Real news. Real stories. Real voices.
Play Live Radio
Next Up:
0:00 0:00
Available On Air Stations
Supported by

It's tax season! Here's what you need to know in Nevada for 2023

FILE - This photo shows multiple forms printed from the Internal Revenue Service web page in Zelienople, Pa., Feb. 13, 2019.
Keith Srakocic
FILE - This photo shows multiple forms printed from the Internal Revenue Service web page in Zelienople, Pa., Feb. 13, 2019.

People started filing their tax forms this week. For some of us, it’s a simple matter —use the EZ form, fill in the boxes and usually await a return.

For others, it’s much more complicated. And tax codes twists have been thrown in this year.

Deductions for married couples will be treated differently; there’s an increase in how much you can contribute to retirement plans, and how do you deal with the adjusting tax brackets? 

Raphael Tulino is a spokesman for IRS and Todd Cox is a Las Vegas certified public accountant (CPA) and a former gaming control board agent. They joined State of Nevada host Joe Schoenmann to answer your questions.

Monday marked the first day of filing.


SCHOENMANN: What documents should they have at their side?

TULINO: You want to make sure you have all your tax documents like your W-2 forms, 1099s 1098, those kinds of things, any kind of document that you're going to put on that return that you normally get from an employer, or from some sort of business or transactions you have via business or investments, and that kind of thing.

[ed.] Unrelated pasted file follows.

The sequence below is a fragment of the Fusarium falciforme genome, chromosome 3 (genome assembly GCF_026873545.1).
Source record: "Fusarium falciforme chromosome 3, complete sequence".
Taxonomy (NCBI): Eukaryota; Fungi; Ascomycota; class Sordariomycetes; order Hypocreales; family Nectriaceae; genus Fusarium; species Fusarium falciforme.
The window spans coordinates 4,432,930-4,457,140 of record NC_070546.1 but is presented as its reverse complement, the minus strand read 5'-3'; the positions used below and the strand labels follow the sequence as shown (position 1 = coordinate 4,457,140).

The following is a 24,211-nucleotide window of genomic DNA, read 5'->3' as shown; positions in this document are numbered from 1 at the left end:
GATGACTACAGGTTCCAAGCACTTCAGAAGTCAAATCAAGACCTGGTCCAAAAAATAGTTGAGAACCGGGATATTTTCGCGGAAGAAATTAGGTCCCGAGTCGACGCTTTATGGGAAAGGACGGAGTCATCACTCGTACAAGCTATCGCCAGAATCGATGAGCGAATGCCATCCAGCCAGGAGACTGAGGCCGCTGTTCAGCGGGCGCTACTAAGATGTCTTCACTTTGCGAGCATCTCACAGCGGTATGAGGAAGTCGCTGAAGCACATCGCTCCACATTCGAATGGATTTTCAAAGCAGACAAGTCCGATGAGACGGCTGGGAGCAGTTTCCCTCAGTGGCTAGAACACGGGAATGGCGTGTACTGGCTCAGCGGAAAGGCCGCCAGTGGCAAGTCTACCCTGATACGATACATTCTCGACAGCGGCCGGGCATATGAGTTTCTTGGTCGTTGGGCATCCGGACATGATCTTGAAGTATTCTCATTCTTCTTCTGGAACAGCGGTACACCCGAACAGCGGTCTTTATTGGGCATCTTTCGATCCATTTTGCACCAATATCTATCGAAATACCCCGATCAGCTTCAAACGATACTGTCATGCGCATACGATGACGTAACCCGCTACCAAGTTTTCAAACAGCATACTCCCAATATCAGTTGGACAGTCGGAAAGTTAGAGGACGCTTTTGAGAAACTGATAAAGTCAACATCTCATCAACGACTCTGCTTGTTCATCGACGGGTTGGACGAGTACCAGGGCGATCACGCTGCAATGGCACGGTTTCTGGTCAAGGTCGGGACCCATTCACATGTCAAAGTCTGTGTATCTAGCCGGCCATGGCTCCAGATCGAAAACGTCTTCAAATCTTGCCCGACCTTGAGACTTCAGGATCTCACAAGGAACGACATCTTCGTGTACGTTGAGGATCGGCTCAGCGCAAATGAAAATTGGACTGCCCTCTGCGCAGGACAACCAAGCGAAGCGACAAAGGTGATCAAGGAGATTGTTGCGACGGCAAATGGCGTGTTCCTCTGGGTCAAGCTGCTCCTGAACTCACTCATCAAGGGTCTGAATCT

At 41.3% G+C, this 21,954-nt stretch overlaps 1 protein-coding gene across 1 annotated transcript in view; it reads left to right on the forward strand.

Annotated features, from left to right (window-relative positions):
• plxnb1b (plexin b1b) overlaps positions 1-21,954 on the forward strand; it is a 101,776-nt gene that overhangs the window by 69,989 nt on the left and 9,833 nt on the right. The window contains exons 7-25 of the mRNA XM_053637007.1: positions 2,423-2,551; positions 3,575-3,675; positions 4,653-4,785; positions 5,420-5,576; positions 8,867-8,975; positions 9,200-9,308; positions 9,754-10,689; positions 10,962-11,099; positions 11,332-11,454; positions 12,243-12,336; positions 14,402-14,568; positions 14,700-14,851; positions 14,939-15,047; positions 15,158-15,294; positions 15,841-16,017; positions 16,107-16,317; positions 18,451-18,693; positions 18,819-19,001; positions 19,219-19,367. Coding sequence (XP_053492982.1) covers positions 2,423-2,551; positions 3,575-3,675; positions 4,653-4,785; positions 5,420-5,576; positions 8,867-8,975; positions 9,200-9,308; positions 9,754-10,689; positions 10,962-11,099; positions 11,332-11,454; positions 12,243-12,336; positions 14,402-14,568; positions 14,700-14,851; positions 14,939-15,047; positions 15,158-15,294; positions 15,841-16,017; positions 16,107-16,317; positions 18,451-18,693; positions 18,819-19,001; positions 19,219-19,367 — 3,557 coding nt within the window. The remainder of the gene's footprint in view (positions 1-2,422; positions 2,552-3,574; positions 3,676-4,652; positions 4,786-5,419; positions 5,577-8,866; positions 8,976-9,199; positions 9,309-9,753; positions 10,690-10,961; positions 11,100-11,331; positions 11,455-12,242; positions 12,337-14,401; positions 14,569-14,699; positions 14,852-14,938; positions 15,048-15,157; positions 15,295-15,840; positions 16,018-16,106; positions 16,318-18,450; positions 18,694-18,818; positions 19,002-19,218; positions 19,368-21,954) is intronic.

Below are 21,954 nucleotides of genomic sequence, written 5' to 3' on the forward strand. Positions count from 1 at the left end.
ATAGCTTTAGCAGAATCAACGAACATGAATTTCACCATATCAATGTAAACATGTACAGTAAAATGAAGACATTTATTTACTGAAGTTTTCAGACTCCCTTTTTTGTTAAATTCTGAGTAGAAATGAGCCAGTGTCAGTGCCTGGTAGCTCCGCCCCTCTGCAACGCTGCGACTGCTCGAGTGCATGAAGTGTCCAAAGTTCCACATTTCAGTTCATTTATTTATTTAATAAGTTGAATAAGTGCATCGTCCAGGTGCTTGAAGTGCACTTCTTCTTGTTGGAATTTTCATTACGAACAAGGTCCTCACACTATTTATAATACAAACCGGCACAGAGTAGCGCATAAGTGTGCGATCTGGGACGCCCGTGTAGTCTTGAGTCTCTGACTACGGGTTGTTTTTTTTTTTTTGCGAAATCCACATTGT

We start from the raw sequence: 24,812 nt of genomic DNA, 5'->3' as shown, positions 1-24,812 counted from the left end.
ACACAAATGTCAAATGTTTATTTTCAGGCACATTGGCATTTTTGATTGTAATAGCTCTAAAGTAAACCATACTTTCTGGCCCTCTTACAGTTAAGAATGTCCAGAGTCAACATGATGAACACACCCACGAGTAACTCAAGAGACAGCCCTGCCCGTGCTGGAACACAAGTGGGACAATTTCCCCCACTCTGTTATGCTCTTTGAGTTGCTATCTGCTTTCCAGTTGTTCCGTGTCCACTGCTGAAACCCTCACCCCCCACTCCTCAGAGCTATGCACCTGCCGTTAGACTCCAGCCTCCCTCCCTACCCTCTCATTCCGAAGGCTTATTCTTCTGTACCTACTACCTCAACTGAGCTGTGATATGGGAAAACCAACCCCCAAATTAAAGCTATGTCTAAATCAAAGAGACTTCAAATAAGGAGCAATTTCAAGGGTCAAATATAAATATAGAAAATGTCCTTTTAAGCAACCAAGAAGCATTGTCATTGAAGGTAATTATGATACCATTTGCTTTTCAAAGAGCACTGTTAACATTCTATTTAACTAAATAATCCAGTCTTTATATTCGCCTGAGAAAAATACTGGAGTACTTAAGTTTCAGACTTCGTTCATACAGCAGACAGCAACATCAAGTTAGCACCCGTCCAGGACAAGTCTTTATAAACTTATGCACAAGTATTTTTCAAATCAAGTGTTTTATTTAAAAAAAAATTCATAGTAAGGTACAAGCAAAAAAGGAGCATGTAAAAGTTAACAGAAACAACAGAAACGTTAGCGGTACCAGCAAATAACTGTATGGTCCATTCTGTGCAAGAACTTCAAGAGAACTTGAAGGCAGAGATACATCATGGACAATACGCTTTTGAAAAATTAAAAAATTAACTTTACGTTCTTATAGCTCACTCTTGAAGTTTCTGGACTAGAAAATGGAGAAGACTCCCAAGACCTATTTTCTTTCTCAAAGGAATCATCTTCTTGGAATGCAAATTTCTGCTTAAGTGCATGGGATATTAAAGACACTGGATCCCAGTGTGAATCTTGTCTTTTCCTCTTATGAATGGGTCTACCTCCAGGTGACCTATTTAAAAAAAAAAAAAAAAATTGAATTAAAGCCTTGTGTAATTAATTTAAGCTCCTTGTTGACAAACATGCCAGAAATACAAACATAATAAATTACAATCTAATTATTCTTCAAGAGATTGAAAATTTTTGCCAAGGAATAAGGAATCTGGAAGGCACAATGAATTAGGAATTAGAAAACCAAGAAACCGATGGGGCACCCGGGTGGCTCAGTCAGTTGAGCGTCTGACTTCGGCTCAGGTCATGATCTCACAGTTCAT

One of the things we always stress, and it's really, really important, has been during the pandemic, because we saw a lot of errors and mistakes because of the way we had to administer the pandemic legislation. And the way that was brought upon IRS, if you will, in terms of doing that, is to minimize errors as much as possible. So file when ready. For a lot of folks who want to get in, file, by all means do so, but file when you're ready, so you can avoid an error and omission of a tax benefit, which is kind of a bummer. If you miss something that you qualify for that can increase your refund and or reduce the tax you pay.

GEORGE FROM PAHRUMP: I get very, very little social security. So a family member's helping me out by sending me $1,000 gift every month. And it's for nothing. I mean, I don't do anything for it. They just send me $1,000 a month. Do I have to file an income tax return on that?

COX: Your Social Security is not going to be taxable, if that's your only income substantially. And even if you do have some income, in addition to the Social Security, you still probably don't need to file it because it has to exceed some limits. Any gift that your relatives, your family or friends, that you're receiving is not includable as an income to you. And it's not deductible to the giver … if it's your nephew, or your cousin who's given you this gift, they're not going to make an adjustment on their tax return as a deduction or anything, but you don't need to pick it up in your income. If it's $1,000 a month, it's $12,000 a year, that's way under the the annual gift threshold [of $16,000 in 2022].